beef bulls, expected progeny differences, selection indices


Objective:The objective of this study was to evaluate the influence of maternal traits in the form of selection indices and expected progeny differences on the sale price of Red Angus Bulls sold at auction from 2017 through 2019 across the United States.

Study Description:Information describing factors about Red Angus bulls marketed through auctions were obtained from the Red Angus Association of America (Commerce City, CO) in an electronic format. Data were collected for 21,362 Red Angus bulls offered for sale in auctions from 2017 through 2019. Multiple regression models were developed using backward selection procedures to examine the effect of maternally-related genetic factors in the form of selection indices and expected progeny differences on bull sale price.

Results:Various maternal factors in the form of selection indices and expected progeny differences were significant factors influencing Red Angus bull sale price. Sale price was found to be positively associated with HerdBuilder Index. Results indicated significant relationships between sale price and various expected progeny differences including calving ease direct expected progeny difference, maintenance energy expected progeny difference, heifer pregnancy expected progeny difference, calving ease maternal expected progeny difference, and stayability expected progeny difference. However, relatively low R2values across both models indicate that only a small amount of the price variation was accounted for, suggesting that buyers are utilizing additional information when making purchasing decisions that we are not able to fully characterize.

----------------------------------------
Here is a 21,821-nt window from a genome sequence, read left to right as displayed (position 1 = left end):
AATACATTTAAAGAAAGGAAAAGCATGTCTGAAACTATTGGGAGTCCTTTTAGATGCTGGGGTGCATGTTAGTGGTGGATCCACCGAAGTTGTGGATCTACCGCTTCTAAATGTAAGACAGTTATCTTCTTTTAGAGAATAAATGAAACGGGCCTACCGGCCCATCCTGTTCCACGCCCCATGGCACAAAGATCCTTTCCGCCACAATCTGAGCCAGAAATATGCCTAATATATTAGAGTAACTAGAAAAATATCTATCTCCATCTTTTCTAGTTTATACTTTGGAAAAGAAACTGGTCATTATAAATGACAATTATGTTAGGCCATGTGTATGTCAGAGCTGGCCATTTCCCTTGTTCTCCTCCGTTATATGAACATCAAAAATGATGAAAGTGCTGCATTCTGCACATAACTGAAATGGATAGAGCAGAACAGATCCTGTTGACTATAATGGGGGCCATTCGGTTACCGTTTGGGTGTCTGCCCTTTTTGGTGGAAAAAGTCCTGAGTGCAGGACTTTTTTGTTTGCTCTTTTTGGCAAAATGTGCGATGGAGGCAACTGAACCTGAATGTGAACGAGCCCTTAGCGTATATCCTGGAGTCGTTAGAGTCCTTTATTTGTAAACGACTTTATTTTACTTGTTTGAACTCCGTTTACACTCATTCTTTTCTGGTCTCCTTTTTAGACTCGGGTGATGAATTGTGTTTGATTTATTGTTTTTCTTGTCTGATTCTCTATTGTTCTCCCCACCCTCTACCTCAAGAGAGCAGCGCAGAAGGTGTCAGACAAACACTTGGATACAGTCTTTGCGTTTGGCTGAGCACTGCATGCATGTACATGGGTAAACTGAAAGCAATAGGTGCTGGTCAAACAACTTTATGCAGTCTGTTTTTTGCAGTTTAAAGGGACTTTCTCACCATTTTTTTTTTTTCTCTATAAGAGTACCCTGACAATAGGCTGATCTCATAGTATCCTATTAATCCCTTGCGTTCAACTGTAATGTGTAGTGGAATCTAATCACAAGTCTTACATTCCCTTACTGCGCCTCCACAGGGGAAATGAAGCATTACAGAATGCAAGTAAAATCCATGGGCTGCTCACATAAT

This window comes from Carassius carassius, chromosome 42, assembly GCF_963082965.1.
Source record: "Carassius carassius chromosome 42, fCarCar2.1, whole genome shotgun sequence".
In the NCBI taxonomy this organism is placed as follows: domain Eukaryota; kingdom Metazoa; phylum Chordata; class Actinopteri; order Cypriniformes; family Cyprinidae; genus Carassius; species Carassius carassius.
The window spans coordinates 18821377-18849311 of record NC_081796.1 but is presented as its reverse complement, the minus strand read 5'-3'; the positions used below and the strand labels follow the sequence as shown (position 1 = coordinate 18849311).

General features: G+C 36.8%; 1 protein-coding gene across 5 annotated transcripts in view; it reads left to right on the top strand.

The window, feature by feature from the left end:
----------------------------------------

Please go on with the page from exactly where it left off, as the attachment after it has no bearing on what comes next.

The Bottom Line:In addition to genetic factors, buyers may be considering other characteristics not captured within this data such as physical attributes, marketing tactics, and breeder reputation. Continued research and understanding of the various maternal factors affecting beef bull sale price may prove valuable to this sector of the beef industry.

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Beef Science Commons


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